❤ Samsung Galaxy S21 Plus 5G



Almost as big as the Ultra, but not quite as camera-centric. Nearly identical to the vanilla, but with a plus-size screen, extra battery and a more premium touch. Yes, we’re talking about the middle option in the 2021 Samsung S-series roster, the Galaxy S21 Plus.






Plus stands for ‘more of it’, and the S21 Plus has a bigger display – at 6.7 inches in diagonal, it’s a lot closer to the Ultra’s 6.8 inches than it is to the S21 proper’s 6.2. Beyond the size, however, it’s more vanilla than it is Ultra – the resolution is 1080p, and the Adaptive refresh rate handling is the half-there variety, but Adaptive it is nonetheless.

There’s ‘more of it’ when it comes to battery capacity, and here, too, Plus aims for the Ultra – at 4,800mAh, it’s oh-so-close to the 5,000mAh of the top model. More importantly, perhaps, the middle option is the only one that’s gotten a battery upgrade this year.

The third area where the Galaxy S21 Plus differs from the S21 is the build. And here, from the vantage point of the S21 Plus, the choice of plastic for the S21’s back makes sense – this way, the Plus has one more thing going for it. Maybe.



A family of Galaxies: S21, S21 Plus, S21 Ultra



We touched upon the differences between the S21 and S21 Plus, two out of three of those quantitative, the other – well, qualitative. Here’s a reminder of the other bits that make up the S21 Plus.

Samsung Galaxy S21 Plus 5G specs at a glance:

  • Body: 161.5×75.6×7.8mm, 200g; Glass front (Gorilla Glass Victus), glass back (Gorilla Glass Victus), aluminum frame; IP68 dust/water resistant (up to 1.5m for 30 mins).
  • Display: 6.70″ Dynamic AMOLED 2X, 120Hz, HDR10+, 1300 nits (peak), 1080x2400px resolution, 20:9 aspect ratio, 394ppi; Always-on display.
  • Chipset (International): Exynos 2100: Octa-core (1×2.9 GHz Cortex-X1 & 3×2.80 GHz Cortex-A78 & 4×2.2 GHz Cortex-A55); Mali-G78 MP14.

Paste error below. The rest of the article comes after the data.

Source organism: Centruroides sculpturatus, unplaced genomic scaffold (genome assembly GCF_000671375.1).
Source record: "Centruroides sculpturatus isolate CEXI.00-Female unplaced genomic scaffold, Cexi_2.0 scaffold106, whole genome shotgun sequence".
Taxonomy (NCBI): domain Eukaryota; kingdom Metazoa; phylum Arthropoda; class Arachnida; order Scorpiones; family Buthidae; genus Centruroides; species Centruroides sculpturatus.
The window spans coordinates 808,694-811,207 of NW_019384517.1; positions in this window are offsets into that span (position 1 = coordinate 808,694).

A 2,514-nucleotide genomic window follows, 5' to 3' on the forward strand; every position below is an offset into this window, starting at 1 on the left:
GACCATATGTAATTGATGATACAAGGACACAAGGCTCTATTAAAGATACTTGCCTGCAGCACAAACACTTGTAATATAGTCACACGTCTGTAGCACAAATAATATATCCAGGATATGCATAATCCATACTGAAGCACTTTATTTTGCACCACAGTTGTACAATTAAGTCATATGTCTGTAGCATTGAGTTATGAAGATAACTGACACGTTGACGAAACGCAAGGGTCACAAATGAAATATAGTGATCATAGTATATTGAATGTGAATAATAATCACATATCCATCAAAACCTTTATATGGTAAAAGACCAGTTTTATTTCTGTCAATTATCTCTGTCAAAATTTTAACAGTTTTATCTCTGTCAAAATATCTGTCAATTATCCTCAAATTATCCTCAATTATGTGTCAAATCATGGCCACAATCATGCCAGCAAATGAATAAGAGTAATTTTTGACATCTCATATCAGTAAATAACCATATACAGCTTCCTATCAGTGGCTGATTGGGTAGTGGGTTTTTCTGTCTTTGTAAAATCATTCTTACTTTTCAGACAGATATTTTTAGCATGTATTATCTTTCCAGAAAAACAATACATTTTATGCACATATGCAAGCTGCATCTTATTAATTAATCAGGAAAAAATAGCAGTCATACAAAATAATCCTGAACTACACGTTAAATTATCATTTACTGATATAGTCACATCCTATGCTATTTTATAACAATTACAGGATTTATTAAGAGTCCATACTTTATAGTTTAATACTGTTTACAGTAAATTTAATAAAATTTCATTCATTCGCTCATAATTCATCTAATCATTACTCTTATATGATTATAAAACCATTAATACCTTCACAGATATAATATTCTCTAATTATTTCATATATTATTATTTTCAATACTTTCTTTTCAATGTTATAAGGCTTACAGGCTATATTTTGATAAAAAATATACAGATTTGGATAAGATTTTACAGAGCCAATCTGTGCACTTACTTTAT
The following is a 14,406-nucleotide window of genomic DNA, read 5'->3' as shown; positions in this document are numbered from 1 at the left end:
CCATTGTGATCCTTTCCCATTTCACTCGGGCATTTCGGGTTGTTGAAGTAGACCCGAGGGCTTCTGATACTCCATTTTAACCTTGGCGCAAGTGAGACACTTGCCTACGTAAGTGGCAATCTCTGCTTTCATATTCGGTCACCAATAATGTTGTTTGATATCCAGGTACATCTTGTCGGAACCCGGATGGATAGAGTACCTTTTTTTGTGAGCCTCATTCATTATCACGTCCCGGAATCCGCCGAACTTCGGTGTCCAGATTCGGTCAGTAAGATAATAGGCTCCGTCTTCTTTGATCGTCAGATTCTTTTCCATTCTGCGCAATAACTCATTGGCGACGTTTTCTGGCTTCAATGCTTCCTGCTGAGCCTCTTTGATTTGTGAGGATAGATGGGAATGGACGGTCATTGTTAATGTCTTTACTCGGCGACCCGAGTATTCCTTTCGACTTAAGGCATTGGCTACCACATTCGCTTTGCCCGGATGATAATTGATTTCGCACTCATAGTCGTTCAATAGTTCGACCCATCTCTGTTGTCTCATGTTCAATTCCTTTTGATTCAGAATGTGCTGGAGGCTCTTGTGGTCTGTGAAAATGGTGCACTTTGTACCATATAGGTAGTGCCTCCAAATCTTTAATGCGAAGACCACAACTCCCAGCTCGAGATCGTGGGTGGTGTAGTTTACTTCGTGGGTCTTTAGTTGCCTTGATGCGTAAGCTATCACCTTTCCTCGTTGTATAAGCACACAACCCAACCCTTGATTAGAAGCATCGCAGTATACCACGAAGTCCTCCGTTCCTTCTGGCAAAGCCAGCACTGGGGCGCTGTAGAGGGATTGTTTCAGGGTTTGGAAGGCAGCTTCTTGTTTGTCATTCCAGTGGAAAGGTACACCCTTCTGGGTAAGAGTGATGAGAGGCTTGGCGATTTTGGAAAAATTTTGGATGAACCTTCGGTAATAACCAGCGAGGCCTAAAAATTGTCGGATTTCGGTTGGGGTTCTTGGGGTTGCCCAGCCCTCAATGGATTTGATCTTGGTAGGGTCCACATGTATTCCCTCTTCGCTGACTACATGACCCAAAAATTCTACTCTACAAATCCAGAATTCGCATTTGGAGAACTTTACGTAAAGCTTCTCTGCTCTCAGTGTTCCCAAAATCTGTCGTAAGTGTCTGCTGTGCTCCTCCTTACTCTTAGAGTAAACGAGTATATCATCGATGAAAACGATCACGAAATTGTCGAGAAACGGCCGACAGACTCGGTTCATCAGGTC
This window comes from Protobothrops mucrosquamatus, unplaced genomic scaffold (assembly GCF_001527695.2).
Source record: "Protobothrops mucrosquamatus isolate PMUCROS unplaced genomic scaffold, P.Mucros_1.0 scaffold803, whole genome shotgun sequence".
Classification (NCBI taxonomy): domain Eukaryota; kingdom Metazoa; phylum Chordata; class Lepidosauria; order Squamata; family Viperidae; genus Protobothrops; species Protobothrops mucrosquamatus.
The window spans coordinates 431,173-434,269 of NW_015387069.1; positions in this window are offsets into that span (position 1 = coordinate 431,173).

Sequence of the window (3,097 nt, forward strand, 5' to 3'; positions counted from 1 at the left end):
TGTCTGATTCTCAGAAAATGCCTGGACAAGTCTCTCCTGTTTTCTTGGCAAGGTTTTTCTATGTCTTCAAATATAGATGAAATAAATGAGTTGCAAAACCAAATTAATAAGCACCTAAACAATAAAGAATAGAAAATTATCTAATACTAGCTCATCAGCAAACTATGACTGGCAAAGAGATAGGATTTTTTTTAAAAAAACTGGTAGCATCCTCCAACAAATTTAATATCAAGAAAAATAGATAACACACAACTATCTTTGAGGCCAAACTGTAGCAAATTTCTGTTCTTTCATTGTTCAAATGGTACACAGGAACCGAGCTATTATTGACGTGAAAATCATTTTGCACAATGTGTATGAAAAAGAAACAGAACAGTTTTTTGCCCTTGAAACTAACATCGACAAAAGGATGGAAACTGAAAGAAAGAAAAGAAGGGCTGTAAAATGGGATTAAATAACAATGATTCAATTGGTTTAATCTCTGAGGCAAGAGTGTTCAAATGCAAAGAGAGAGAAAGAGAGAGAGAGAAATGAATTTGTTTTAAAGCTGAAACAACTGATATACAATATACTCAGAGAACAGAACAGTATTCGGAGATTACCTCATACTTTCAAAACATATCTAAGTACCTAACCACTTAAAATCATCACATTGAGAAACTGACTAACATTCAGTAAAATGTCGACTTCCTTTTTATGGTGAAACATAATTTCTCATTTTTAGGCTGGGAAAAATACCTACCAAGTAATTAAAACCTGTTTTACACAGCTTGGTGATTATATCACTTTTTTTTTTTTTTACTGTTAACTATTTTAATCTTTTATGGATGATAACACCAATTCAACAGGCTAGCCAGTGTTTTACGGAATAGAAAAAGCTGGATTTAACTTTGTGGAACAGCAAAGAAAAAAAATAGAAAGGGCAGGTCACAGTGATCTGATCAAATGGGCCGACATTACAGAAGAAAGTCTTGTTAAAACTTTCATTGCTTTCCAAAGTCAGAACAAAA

• Chipset (USA/China): Qualcomm SM8350 Snapdragon 888 (5 nm): Octa-core (1×2.84 GHz Kryo 680 & 3×2.42 GHz Kryo 680 & 4×1.80 GHz Kryo 680; Adreno 660.
  • Memory: 128GB 8GB RAM, 256GB 8GB RAM; UFS 3.1.
  • OS/Software: Android 11, One UI 3.1.
  • Rear camera: Wide (main): 12 MP, f/1.8, 26mm, 1/1.76″, 1.8µm, Dual Pixel PDAF, OIS; Ultra wide angle: 12 MP, f/2.2, 13mm, 120˚, 1/2.55″ 1.4µm, Super Steady video; Telephoto: 64 MP, f/2.0, 29mm, 1/1.72″, 0.8µm, PDAF, OIS, 1.1x optical zoom, 3x hybrid zoom.
  • Front camera: 10 MP, f/2.2, 26mm, 1/3.24″, 1.22µm, Dual Pixel PDAF.
  • Video capture: Rear camera: 8K@24fps, 4K@30/60fps, 1080p@30/60/240fps, 720p@960fps, HDR10+, stereo sound rec., gyro-EIS; Front camera: 4K@30/60fps, 1080p@30fps.
  • Battery: 4800mAh; Fast charging 25W, USB Power Delivery 3.0, Fast Qi/PMA wireless charging 15W, Reverse wireless charging 4.5W.
  • Misc: Fingerprint reader (under display, ultrasonic); NFC; FM radio (Snapdragon model only; market/operator dependent); Samsung DeX, Samsung Wireless DeX (desktop experience support), Samsung Pay (Visa, MasterCard certified), ANT+, Bixby natural language commands and dictation.

Samsung Galaxy S21 Plus unboxing

The Galaxy S21 Plus arrives in the same half-height box as the other high-end Galaxies for 2021 and, likely, from here on. When you don’t pack a charger and headphones, there’s no point in wasting cardboard, is there?





We’re not strictly against the disappearing chargers trend. There are charging stations in the office with QuickCharge 3.0 outputs, and those have been serving us well for several years now and will continue to do so. Additionally, between us, we’ve bought an assortment of USB Power Delivery adapters for personal use and the bulk of us likely fall in that group of people who won’t be needing new chargers with their next phone purchase. So there could be actual benefits to this, eventually. Perhaps the way the marketing teams have been sugarcoating the process is what’s been most annoying. Anyway, on to the design.


Samsung‘s early Galaxy release this year means the bulk of Android makers don’t have their 2021 offerings out yet. While the smaller S21 is more uniquely placed, for the Plus, it’s a bit harder to make comparisons in this transitional period since we can’t know how an upcoming Oppo Find X3 will perform, for example, plus its launch will lower the prices on the existing lineup. Same with the OnePlus 9/8 and Xiaomi Mi 11/10.